A contribution to explain the state of play in international climate change negotiations
It is highly probable that at the end of this year both developed and developing countries will agree on a new convention that will determine the form of the climate change regime after 2020. It will also influence the cost of energy bills all around the world. As the European Union will be one of the architects of the new agreement, its position has been thoroughly investigated as well.
On the 30th November delegates from all over the word (195 nations and the EU) will gather in the capital of France for the 21st session of the Conference of the Parties to the United Nations Framework Convention on Climate Change (UNFCCC). The most important aim of the so-called COP21 is to adopt a new legally binding agreement that will be applicable to all Parties. Until now only developed states have been obliged to reduce their emissions, thus overcoming the division between the industrialised and developing countries will be at the centre of negotiations in Paris.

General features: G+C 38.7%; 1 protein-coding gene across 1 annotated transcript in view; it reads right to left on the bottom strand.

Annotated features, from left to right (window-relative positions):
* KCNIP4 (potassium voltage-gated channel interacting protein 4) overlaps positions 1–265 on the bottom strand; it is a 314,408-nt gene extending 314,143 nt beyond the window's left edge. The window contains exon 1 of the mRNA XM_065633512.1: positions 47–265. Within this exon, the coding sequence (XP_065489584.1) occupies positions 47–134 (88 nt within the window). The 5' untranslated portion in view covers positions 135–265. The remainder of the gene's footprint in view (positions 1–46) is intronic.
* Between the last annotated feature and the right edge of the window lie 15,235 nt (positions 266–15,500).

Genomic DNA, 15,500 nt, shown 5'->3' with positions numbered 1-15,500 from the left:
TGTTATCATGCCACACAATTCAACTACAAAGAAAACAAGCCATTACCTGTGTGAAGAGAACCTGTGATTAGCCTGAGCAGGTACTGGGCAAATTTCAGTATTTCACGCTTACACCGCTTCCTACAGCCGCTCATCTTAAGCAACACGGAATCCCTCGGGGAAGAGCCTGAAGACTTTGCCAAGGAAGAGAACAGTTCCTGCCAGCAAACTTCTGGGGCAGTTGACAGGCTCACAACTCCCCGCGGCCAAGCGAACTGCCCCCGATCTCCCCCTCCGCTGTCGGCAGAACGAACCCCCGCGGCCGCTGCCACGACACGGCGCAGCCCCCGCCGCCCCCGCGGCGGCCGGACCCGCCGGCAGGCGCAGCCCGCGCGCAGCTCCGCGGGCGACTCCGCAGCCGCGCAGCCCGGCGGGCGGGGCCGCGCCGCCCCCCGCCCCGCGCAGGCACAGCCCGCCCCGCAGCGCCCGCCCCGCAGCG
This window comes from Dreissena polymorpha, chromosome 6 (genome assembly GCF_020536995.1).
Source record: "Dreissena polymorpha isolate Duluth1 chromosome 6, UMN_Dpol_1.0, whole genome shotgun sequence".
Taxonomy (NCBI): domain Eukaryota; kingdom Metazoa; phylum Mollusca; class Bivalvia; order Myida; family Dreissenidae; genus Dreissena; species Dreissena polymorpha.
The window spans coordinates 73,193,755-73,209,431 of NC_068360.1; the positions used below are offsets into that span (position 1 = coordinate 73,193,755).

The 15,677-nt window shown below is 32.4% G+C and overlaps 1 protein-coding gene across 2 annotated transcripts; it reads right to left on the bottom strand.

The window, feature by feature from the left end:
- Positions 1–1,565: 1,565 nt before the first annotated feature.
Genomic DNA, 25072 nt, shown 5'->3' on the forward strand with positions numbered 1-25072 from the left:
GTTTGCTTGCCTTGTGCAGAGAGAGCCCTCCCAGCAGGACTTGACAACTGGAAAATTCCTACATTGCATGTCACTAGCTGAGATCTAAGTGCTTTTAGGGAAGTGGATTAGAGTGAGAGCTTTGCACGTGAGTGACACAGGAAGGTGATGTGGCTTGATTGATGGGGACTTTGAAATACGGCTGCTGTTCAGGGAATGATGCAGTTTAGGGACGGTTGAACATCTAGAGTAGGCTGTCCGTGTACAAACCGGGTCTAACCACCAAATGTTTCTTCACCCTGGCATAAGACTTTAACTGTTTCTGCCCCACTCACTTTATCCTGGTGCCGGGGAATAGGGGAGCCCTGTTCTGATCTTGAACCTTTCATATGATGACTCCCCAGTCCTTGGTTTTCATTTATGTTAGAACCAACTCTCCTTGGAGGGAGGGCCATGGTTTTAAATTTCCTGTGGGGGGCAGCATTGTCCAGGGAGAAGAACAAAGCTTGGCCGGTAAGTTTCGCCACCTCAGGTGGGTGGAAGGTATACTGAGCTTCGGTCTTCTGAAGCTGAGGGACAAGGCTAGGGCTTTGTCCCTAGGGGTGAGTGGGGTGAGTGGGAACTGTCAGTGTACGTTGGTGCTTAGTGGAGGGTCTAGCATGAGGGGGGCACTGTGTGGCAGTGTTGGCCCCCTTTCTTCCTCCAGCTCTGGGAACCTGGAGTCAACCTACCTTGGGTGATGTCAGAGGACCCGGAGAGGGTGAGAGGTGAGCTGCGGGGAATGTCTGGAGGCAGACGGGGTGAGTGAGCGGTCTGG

The discussions concerning the form of the agreement started in 2011 during the COP in Durban. After two years of relative standstill, during the COP19 in Warsaw, it has been decided ‘to invite all Parties to initiate or intensify domestic preparations for their intended nationally determined contributions’ (INDCs). In other words, by the first quarter of 2015 all countries ‘ready to do so’ should put forward the scope of post-2020 climate actions that they are willing to take under a new international agreement. In fact, it is the countries themselves (and not the convention) that determine their level of ambition in terms of emissions’ reduction, taking into account their capabilities and domestic circumstances. It is a so-called bottom-up approach.
On 15 September, only 60 countries (32 plus the EU countries) have submitted their INDCs. According to the World Resource Institute’s estimates, the declared INDCs cover almost 60% of global emissions. Obviously it is not a convincing number three months before the beginning of Paris conference.
EU ambitious as always